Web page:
The head of the International Olympic Committee has appointed a panel to review the IOC's policy regarding the use of marijuana.

The move by Juan Antonio Samaranch follows the case of Canadian snowboarder Ross Rebagliati, whose gold medal was revoked after he tested positive for traces of marijuana. That was later overturned by the Court of Arbitration for Sport.The committee, made up of four IOC vice presidents, will submit recommendations about future policy and procedure.

DO YOU REMEMBER?: The name of Manon Rheaume - the goalie on the Canadian women's team - may sound familiar to some.

Rheaume played a period in an NHL preseason game with the Tampa Bay Lightning, becoming the first and only woman to play in an NHL game.

HOCKEY'S A HIT: The NHL is doing great business in Nagano. Shirts and other memorabilia are selling like crazy at The Hockeynuts Plaza, a tiny store behind the Big Hat arena.

Japanese are particularly fond of Team Canada. Those items sold out Friday, the first day of the men's tournament.

Shoppers can buy team jerseys for about $225 U.S. The replica jerseys are a bargain at $160.

PACK YOUR BAGS: The NHL, which played two regular-season games in Japan in October, may go international again as early as next season.

NHL commissioner Gary Bettman said Friday the league is considering a return to Japan sometime in the next two seasons. The league is also discussing playing exhibition or regular-season games in Europe, possibly in England.

Also, three NHL referees and four NHL linesmen are working the Olympic tournament. The other three referees were assigned by the International Ice Hockey Federation, which regulates international play outside of the NHL.

OLYMPIC SPIRIT: A 56-year-old janitor who took part in the Olympic torch relay in the 1988 Calgary Games has kept the flame burning for 10 years - as the pilot light for his water heater.

"I wanted then to keep it forever and I still do," said Frank Reaume, 56, of Calgary. "It'll always be near and dear to my heart."

Reaume ran the Olympic torch on Feb. 12, 1988. Before he passed it on to the next runner, he lit candles held by his daughter, Teresa, and his son, Paul.

"I blew out the pilot light on the hot water heater and relit it with the torch flame, and it's been burning ever since," Reaume said.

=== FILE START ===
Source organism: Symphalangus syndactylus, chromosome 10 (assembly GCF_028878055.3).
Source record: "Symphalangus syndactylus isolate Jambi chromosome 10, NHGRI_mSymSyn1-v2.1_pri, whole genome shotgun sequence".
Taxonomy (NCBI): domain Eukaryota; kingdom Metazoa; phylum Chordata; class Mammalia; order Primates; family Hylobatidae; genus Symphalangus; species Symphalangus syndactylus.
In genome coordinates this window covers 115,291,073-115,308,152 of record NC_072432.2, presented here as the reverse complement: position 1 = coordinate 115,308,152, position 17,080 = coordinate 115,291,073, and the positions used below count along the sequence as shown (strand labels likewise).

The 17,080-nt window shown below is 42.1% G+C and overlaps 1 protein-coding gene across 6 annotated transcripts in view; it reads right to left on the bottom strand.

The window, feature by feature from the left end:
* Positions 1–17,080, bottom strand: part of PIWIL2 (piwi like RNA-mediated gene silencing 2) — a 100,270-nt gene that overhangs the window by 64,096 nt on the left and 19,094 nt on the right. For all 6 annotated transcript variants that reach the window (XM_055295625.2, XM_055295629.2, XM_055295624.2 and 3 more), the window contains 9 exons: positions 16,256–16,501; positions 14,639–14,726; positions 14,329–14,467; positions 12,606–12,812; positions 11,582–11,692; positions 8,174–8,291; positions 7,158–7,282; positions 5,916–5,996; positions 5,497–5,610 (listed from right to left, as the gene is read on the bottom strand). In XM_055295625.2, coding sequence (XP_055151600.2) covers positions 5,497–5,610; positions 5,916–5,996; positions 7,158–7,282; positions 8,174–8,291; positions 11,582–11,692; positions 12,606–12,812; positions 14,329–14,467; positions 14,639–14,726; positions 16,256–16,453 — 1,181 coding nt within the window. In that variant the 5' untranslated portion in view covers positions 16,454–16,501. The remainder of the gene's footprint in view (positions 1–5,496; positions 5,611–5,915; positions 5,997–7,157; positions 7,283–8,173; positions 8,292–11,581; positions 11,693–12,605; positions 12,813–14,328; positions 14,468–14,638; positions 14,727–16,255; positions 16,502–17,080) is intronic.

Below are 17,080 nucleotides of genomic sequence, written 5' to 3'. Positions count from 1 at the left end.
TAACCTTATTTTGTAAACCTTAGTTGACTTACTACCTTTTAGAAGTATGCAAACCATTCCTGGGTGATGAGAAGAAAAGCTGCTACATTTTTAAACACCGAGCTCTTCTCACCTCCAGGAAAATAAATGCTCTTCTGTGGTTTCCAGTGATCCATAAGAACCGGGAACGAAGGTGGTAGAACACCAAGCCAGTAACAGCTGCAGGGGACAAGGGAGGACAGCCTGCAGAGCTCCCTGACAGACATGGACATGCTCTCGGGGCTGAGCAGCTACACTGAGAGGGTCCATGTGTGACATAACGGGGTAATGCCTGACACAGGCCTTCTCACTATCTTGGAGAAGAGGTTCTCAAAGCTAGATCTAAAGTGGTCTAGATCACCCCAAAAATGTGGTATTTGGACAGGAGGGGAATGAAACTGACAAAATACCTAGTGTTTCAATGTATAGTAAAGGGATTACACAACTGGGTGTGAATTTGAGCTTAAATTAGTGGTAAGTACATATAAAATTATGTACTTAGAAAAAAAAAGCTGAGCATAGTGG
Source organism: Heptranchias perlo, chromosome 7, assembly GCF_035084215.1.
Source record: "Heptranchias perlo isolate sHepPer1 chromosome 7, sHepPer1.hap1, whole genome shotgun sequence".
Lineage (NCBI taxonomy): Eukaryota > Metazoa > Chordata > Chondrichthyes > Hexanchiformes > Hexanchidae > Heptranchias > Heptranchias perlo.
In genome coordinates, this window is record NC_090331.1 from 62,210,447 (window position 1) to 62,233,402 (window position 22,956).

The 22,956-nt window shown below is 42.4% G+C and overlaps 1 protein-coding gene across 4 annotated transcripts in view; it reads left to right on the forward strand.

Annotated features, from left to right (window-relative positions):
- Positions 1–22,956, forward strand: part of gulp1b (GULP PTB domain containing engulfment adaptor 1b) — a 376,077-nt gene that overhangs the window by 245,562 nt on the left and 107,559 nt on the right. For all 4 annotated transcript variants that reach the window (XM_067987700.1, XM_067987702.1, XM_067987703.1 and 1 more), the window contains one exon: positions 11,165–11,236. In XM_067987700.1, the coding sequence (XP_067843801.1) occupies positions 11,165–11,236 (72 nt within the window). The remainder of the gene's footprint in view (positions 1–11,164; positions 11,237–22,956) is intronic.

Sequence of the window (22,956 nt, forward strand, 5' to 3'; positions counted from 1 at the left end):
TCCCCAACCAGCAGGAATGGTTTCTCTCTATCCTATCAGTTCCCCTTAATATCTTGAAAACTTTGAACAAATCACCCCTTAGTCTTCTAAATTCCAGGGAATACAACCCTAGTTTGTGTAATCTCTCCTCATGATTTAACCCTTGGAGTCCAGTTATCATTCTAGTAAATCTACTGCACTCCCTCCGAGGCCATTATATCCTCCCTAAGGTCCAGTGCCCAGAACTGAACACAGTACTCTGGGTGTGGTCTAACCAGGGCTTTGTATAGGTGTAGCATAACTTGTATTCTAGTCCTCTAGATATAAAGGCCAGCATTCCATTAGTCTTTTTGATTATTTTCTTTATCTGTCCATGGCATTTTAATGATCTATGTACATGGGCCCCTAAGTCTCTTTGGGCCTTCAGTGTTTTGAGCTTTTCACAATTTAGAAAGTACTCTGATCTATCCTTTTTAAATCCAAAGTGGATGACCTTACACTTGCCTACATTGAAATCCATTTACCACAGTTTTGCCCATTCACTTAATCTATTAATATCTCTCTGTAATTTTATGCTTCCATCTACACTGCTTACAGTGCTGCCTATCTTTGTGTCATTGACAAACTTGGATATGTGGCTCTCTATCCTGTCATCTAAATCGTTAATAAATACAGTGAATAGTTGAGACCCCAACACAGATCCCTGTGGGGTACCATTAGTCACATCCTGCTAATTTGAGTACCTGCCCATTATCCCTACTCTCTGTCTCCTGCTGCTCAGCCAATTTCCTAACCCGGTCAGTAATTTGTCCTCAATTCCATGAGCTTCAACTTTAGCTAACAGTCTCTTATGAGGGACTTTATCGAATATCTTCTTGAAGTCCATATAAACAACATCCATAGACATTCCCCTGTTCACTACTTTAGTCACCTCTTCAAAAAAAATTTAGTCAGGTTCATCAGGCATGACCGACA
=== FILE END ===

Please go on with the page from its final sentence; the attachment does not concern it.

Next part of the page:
SUCCESSFUL SEMANTICS: U.S. freestyle skier Jonny Moseley, the California native who struck gold in the men's moguls, quickly found out that everyone loves a winner.

"It was like being in school," said Moseley of the enthusiastic Olympic crowds. "Everyone was tugging me, pulling me, telling me what to do.

"I was like, `Chill out, man. I won the gold medal - everything's going to be OK.'

"I thrive on this stuff," he added. "I'm taking in all this adorement."

Do you think maybe he was thinking endorsement, and not adorement?

PASSINGS: Two Olympic hopefuls have passed away in separate accidents during the past week in the United States.

Jamil Khan, a 22-year-old snowboarder who narrowly missed making the U.S. Olympic team with a fifth-place finish in the overall rankings, died Wednesday in an avalanche in the Sierra Mountains.

U.S. Ski and Snowboard Association officials reported that Khan, from Gloversville, N.Y., was working on a filming session when caught in the avalanche.

And C.J. Ferry, a development team member with USA Bobsled, was killed in an accident last weekend in New Jersey. He was en route to his father's home to watch the opening ceremonies.

Ferry was the product of the team's summer recruitment program, having attended a New Jersey tryout two years ago and being invited to continue team training.

LOOKING FOR LOVE: Is Italian alpine super-skier and international heartthrob Alberto Tomba starting to slow down?

"I'm rather tired," said the four-time Olympian. "I'm 31 years old and I'm making plans for the future. As far as I can tell, my future will be in sports.

"I've been asked to be in films and an ambassador around the world for companies. But I have to return home - I've been away for 15 years. I do hope to find the right girl at this point."

TIGHT FIT: Brett Hull didn't think he was claustrophobic until a train ride back to the Athletes' village after dinner.

"It's unbelievable the people they stuff in them," Hull said. "It was unnerving. We were cracking jokes to ease the tension. I was in an MRI (tube) for my back once. I can fight it, but this . . . When I get that pent-up feeling, well, it's not pretty."

If the trains are too small, Hull and teammates have plenty of room on the international-size ice.

You heard right:

"Five years ago, if you had asked me what I'd be doing now, I would have told you that I'd be digging ditches."

-U.S. speedskater KC Boutiette, who, while finishing out of the medals, set two national records in as many events.

Fact is:

CBS is going high-tech to dissect the "quad" jump of several of men's figure skaters. Two dozen sensors were attached to a skater and eight infrared cameras videotaped a demonstration of the quad jump. The data is computerized, allowing the jump to be viewed in slow motion and from multiple angles. A split screen can compare the computerized jump with that of an Olympic competitior to show what he did correctly or incorrectly.